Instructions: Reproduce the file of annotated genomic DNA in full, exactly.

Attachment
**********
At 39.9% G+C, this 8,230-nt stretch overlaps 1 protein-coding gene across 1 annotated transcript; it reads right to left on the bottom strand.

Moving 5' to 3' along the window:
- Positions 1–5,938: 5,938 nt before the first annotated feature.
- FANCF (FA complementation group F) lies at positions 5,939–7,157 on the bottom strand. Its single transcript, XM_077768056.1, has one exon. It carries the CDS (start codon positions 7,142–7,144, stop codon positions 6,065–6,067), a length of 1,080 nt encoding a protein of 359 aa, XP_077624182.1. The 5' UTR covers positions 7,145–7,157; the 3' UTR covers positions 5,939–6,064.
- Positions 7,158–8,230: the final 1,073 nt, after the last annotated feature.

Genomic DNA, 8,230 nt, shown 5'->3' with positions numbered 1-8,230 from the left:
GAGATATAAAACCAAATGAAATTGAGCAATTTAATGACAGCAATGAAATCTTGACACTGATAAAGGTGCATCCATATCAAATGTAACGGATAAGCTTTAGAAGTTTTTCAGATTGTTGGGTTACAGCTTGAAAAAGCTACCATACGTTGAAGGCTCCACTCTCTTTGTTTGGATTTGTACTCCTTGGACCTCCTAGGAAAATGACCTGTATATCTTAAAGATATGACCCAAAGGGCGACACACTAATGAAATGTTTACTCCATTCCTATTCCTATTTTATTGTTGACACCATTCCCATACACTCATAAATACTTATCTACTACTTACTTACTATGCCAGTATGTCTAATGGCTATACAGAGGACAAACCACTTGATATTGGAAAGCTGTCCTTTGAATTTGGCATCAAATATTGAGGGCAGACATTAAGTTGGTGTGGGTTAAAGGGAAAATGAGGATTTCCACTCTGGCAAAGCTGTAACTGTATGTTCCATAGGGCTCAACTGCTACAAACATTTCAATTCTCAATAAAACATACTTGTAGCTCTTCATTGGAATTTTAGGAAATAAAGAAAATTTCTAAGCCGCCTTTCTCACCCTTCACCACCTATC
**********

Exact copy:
At 39.9% G+C, this 8,230-nt stretch overlaps 1 protein-coding gene across 1 annotated transcript; it reads right to left on the bottom strand.

Moving 5' to 3' along the window:
- Positions 1–5,938: 5,938 nt before the first annotated feature.
- FANCF (FA complementation group F) lies at positions 5,939–7,157 on the bottom strand. Its single transcript, XM_077768056.1, has one exon. It carries the CDS (start codon positions 7,142–7,144, stop codon positions 6,065–6,067), a length of 1,080 nt encoding a protein of 359 aa, XP_077624182.1. The 5' UTR covers positions 7,145–7,157; the 3' UTR covers positions 5,939–6,064.
- Positions 7,158–8,230: the final 1,073 nt, after the last annotated feature.

Genomic DNA, 8,230 nt, shown 5'->3' with positions numbered 1-8,230 from the left:
GAGATATAAAACCAAATGAAATTGAGCAATTTAATGACAGCAATGAAATCTTGACACTGATAAAGGTGCATCCATATCAAATGTAACGGATAAGCTTTAGAAGTTTTTCAGATTGTTGGGTTACAGCTTGAAAAAGCTACCATACGTTGAAGGCTCCACTCTCTTTGTTTGGATTTGTACTCCTTGGACCTCCTAGGAAAATGACCTGTATATCTTAAAGATATGACCCAAAGGGCGACACACTAATGAAATGTTTACTCCATTCCTATTCCTATTTTATTGTTGACACCATTCCCATACACTCATAAATACTTATCTACTACTTACTTACTATGCCAGTATGTCTAATGGCTATACAGAGGACAAACCACTTGATATTGGAAAGCTGTCCTTTGAATTTGGCATCAAATATTGAGGGCAGACATTAAGTTGGTGTGGGTTAAAGGGAAAATGAGGATTTCCACTCTGGCAAAGCTGTAACTGTATGTTCCATAGGGCTCAACTGCTACAAACATTTCAATTCTCAATAAAACATACTTGTAGCTCTTCATTGGAATTTTAGGAAATAAAGAAAATTTCTAAGCCGCCTTTCTCACCCTTCACCACCTATC